China’s quality control police have struck again, this time nailing H.J. Heinz Co for excessive traces of lead in some of its baby food products.
The company said it was withdrawing four batches of its AD Calcium Hi-Protein cereal product as a precautionary measure after being notified by food safety watchdogs in the Zhejiang province of eastern China.
Although apparently unrelated, the incident is the latest in a veritable blitz of exposures about, and accusations against, western companies operating in China, on concerns ranging from food safety to corruption and price-fixing.
A scandal over hygiene issues at a supplier to fast-food chains KFC and McDonalds (MCD) has dominated the headlines more recently, the latest allegations tap a rich vein of insecurity over baby food. French dairy group Danone SA had last year been embroiled in a scare–ultimately proved to be unfounded–over the quality of its infant formula.
Foreign companies are widely perceived as providing higher-quality products and their brands command a hefty premium in stores as a result. But they often choose, or have, to source raw materials locally, whether to keep their supply chains short and their costs down, or to spread the benefits of their involvement with the local economy. The practise is fraught with risk in China, where nearly 20% of farmland is contaminated by heavy metals or chemicals, according to a survey published in April.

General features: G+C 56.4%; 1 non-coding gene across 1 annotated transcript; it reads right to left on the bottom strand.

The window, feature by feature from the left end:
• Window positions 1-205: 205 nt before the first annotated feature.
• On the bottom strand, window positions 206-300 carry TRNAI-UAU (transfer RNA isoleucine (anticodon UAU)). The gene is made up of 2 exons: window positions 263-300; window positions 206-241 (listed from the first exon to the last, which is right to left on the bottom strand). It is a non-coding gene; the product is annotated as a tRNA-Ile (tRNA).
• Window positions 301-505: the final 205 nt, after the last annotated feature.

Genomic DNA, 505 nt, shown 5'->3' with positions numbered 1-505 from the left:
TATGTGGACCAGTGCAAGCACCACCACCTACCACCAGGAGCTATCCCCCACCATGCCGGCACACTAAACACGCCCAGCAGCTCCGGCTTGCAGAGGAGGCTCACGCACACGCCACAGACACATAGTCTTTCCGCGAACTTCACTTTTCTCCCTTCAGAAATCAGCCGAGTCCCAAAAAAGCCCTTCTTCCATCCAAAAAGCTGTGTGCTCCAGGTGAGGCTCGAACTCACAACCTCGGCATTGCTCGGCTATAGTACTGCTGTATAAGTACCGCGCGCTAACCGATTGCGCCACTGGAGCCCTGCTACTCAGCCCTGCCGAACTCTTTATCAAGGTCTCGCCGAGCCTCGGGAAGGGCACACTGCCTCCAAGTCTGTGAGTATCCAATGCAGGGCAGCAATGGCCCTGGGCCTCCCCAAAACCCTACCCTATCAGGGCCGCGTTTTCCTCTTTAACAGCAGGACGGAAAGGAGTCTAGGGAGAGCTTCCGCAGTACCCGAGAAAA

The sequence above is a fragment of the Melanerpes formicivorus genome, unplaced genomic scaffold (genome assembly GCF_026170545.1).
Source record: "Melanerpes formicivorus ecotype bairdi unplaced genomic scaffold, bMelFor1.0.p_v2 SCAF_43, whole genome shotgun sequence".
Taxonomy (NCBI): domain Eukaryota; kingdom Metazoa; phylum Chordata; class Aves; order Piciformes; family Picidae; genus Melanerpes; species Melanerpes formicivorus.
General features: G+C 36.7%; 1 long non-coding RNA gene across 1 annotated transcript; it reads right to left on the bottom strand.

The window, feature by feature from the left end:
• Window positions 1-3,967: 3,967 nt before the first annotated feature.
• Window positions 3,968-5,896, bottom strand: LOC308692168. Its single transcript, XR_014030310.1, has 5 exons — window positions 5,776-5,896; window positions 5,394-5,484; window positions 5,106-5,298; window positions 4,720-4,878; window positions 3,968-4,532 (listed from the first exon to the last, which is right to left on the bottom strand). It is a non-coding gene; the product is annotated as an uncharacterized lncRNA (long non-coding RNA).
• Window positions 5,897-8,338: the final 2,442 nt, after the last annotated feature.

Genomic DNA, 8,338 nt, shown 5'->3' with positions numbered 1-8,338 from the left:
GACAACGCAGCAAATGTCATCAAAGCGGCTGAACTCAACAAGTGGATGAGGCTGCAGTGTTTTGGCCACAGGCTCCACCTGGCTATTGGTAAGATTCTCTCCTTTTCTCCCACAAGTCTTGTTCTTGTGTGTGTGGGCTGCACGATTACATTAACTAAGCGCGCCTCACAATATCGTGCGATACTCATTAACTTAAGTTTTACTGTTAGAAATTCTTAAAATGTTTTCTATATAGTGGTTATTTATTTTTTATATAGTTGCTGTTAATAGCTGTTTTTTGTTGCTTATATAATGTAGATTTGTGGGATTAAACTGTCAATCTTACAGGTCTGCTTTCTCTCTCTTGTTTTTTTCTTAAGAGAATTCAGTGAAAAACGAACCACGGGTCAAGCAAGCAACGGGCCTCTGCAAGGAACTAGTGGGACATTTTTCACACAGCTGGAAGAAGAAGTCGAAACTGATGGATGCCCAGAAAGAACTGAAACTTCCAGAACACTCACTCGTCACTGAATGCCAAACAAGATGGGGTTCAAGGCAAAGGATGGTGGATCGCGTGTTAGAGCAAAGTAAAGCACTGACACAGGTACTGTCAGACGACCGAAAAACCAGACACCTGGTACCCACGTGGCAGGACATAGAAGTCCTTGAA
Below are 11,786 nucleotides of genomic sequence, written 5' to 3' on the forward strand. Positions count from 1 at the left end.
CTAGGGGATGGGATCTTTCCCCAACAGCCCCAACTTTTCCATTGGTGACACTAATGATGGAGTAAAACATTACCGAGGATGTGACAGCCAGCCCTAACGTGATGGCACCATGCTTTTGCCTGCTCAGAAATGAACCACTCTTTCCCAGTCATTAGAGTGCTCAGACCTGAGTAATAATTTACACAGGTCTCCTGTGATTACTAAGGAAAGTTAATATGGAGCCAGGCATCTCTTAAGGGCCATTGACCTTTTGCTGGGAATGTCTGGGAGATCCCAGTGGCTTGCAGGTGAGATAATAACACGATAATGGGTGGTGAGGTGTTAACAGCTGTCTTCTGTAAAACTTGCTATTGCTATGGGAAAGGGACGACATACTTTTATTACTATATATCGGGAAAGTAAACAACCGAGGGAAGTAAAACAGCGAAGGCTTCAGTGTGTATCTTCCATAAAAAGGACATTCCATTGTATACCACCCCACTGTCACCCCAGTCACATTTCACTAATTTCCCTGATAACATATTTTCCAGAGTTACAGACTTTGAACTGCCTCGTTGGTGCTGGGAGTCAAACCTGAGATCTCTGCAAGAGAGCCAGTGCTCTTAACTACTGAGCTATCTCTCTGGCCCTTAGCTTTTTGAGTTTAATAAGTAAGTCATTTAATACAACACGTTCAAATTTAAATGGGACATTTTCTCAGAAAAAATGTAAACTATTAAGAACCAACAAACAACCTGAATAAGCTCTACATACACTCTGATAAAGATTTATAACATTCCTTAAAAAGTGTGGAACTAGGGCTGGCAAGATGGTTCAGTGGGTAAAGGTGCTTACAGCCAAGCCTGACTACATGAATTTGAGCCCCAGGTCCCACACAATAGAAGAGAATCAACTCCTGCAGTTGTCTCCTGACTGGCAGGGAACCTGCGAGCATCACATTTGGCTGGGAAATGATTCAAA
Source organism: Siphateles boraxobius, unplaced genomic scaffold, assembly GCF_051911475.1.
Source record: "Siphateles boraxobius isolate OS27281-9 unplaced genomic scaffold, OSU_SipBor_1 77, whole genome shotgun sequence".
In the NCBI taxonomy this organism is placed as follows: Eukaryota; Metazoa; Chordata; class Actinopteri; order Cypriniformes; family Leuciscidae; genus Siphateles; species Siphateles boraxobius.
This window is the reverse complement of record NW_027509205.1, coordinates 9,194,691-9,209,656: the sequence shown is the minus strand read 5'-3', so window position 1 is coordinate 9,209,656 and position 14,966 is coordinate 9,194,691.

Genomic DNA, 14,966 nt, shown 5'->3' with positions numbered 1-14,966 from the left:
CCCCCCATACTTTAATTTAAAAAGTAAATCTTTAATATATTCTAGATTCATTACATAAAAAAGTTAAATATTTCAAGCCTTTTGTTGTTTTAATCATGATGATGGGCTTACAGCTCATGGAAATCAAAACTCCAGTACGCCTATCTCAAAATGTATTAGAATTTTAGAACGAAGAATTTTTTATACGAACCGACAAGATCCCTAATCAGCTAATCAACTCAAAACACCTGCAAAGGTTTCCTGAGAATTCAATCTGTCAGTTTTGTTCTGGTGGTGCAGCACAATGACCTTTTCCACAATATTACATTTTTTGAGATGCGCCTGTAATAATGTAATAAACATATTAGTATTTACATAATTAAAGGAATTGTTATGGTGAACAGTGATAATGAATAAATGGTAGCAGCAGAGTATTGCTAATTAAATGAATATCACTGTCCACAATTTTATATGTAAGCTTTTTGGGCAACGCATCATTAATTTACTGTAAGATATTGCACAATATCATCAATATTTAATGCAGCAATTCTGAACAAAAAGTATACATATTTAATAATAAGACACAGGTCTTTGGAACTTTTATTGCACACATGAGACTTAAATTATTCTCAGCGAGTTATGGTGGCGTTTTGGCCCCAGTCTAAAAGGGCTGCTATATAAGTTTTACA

Heinz spokesman Michael Mullen as saying that the incident was “isolated” and that “extensive testing confirmed that no other Heinz baby food varieties are affected.”
As requested by the Zhejiang authorities, Mullen said the company will compensate in full any customers who had bought the affected product.
Heinz was taken over last year by Warren Buffett’s Berkshire Hathaway Inc. (BKW) group and 3G Capital for $23 billion.